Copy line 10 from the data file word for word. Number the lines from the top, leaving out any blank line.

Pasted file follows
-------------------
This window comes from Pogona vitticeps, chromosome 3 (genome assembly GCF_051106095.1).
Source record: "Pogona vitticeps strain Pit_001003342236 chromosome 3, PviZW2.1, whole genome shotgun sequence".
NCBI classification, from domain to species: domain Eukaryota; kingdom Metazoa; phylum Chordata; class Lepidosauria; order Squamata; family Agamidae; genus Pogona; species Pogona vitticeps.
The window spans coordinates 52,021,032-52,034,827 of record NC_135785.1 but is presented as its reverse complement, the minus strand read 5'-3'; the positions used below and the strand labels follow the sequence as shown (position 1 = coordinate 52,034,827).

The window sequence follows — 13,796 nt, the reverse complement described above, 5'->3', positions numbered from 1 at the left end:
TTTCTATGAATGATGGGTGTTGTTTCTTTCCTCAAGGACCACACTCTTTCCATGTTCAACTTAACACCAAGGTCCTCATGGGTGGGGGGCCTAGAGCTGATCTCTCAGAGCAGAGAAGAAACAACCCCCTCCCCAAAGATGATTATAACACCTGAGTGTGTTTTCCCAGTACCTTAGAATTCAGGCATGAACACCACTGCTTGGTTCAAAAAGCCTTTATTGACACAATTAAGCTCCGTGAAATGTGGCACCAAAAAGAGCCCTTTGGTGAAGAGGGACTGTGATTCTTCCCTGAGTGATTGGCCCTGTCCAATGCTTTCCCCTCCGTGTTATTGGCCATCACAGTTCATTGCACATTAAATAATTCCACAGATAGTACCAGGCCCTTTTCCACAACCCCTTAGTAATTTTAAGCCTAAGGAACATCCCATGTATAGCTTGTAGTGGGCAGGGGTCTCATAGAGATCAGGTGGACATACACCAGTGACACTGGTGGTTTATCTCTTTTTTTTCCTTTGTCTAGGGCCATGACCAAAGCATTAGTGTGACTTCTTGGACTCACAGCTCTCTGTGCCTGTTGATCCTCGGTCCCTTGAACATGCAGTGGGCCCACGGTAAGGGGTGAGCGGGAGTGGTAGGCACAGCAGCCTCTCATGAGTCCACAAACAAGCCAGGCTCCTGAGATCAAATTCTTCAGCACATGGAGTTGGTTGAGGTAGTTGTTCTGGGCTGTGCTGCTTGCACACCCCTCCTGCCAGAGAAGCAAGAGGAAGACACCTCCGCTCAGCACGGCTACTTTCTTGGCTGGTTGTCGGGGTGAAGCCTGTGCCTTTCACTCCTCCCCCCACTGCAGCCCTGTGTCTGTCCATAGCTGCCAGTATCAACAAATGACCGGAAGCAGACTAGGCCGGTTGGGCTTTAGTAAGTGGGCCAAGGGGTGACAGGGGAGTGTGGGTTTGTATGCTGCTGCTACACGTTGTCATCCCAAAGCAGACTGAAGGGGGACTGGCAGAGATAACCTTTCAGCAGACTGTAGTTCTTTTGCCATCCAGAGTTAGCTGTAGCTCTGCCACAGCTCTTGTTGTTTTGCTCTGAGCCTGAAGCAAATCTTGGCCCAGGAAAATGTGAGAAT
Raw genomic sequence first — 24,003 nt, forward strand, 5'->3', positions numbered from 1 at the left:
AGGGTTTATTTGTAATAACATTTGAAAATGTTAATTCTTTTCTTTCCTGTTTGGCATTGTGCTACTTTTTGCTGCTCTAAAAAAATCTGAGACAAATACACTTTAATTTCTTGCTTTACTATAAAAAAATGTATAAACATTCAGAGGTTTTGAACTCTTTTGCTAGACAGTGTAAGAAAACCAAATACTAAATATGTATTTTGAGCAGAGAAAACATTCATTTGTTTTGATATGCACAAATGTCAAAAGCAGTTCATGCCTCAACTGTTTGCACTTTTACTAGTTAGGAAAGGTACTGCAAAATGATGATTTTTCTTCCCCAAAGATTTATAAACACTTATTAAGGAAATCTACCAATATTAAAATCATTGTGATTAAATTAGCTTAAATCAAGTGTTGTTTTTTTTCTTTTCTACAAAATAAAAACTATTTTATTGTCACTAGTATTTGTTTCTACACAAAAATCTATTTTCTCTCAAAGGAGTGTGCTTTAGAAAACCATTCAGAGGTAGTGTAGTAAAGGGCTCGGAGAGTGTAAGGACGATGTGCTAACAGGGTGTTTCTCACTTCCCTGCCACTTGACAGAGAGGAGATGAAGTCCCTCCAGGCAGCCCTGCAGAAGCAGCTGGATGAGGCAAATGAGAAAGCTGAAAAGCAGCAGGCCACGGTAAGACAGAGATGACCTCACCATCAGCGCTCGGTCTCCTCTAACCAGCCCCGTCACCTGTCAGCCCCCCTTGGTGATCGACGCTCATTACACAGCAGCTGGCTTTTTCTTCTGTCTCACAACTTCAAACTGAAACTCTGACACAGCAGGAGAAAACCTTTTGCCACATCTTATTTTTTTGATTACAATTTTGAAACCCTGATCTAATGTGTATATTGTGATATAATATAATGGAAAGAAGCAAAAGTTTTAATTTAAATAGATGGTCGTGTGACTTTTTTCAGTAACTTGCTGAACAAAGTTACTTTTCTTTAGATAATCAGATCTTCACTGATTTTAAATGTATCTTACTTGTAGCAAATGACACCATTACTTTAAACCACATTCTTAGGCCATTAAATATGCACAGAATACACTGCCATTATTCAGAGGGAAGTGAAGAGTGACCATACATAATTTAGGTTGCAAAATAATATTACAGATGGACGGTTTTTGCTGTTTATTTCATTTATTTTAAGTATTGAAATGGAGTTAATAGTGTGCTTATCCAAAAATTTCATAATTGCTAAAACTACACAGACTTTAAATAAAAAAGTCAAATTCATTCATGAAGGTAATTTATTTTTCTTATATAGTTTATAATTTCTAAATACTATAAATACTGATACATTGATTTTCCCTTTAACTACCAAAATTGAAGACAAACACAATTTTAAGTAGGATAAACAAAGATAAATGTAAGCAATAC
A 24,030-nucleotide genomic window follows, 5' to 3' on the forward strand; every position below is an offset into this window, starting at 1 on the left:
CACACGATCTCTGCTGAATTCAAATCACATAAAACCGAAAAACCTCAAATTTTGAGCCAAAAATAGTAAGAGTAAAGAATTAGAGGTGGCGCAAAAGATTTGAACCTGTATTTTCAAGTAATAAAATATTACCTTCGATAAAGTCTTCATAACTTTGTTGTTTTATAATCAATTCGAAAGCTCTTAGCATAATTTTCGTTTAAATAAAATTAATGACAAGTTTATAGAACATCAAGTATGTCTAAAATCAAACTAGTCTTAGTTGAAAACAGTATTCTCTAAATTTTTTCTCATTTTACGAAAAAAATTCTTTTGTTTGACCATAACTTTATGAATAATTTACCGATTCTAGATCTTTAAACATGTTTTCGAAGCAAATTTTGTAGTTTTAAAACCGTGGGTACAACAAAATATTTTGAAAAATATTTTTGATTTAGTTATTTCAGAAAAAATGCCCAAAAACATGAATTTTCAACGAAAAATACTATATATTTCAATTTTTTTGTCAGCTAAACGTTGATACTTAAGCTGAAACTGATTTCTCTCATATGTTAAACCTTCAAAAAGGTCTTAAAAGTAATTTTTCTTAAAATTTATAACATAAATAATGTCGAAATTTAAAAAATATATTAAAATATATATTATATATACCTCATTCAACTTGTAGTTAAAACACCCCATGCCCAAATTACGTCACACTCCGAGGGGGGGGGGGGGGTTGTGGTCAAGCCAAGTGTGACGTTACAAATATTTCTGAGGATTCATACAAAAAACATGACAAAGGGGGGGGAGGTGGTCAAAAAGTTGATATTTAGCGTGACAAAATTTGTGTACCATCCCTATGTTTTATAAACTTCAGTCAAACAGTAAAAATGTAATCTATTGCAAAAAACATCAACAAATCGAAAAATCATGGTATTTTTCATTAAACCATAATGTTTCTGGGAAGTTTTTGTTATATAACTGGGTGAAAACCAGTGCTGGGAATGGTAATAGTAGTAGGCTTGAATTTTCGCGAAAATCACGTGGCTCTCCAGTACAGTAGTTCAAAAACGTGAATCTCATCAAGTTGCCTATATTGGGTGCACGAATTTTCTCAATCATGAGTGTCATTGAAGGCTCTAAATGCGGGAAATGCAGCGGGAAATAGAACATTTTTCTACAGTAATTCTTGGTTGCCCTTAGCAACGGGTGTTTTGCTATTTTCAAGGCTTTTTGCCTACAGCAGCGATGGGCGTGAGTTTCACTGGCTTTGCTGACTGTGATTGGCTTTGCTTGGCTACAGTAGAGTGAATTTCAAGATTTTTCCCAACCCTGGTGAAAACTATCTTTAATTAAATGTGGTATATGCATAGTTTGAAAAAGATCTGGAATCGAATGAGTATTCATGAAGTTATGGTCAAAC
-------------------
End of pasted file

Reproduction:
CACACGATCTCTGCTGAATTCAAATCACATAAAACCGAAAAACCTCAAATTTTGAGCCAAAAATAGTAAGAGTAAAGAATTAGAGGTGGCGCAAAAGATTTGAACCTGTATTTTCAAGTAATAAAATATTACCTTCGATAAAGTCTTCATAACTTTGTTGTTTTATAATCAATTCGAAAGCTCTTAGCATAATTTTCGTTTAAATAAAATTAATGACAAGTTTATAGAACATCAAGTATGTCTAAAATCAAACTAGTCTTAGTTGAAAACAGTATTCTCTAAATTTTTTCTCATTTTACGAAAAAAATTCTTTTGTTTGACCATAACTTTATGAATAATTTACCGATTCTAGATCTTTAAACATGTTTTCGAAGCAAATTTTGTAGTTTTAAAACCGTGGGTACAACAAAATATTTTGAAAAATATTTTTGATTTAGTTATTTCAGAAAAAATGCCCAAAAACATGAATTTTCAACGAAAAATACTATATATTTCAATTTTTTTGTCAGCTAAACGTTGATACTTAAGCTGAAACTGATTTCTCTCATATGTTAAACCTTCAAAAAGGTCTTAAAAGTAATTTTTCTTAAAATTTATAACATAAATAATGTCGAAATTTAAAAAATATATTAAAATATATATTATATATACCTCATTCAACTTGTAGTTAAAACACCCCATGCCCAAATTACGTCACACTCCGAGGGGGGGGGGGGGGTTGTGGTCAAGCCAAGTGTGACGTTACAAATATTTCTGAGGATTCATACAAAAAACATGACAAAGGGGGGGGAGGTGGTCAAAAAGTTGATATTTAGCGTGACAAAATTTGTGTACCATCCCTATGTTTTATAAACTTCAGTCAAACAGTAAAAATGTAATCTATTGCAAAAAACATCAACAAATCGAAAAATCATGGTATTTTTCATTAAACCATAATGTTTCTGGGAAGTTTTTGTTATATAACTGGGTGAAAACCAGTGCTGGGAATGGTAATAGTAGTAGGCTTGAATTTTCGCGAAAATCACGTGGCTCTCCAGTACAGTAGTTCAAAAACGTGAATCTCATCAAGTTGCCTATATTGGGTGCACGAATTTTCTCAATCATGAGTGTCATTGAAGGCTCTAAATGCGGGAAATGCAGCGGGAAATAGAACATTTTTCTACAGTAATTCTTGGTTGCCCTTAGCAACGGGTGTTTTGCTATTTTCAAGGCTTTTTGCCTACAGCAGCGATGGGCGTGAGTTTCACTGGCTTTGCTGACTGTGATTGGCTTTGCTTGGCTACAGTAGAGTGAATTTCAAGATTTTTCCCAACCCTGGTGAAAACTATCTTTAATTAAATGTGGTATATGCATAGTTTGAAAAAGATCTGGAATCGAATGAGTATTCATGAAGTTATGGTCAAAC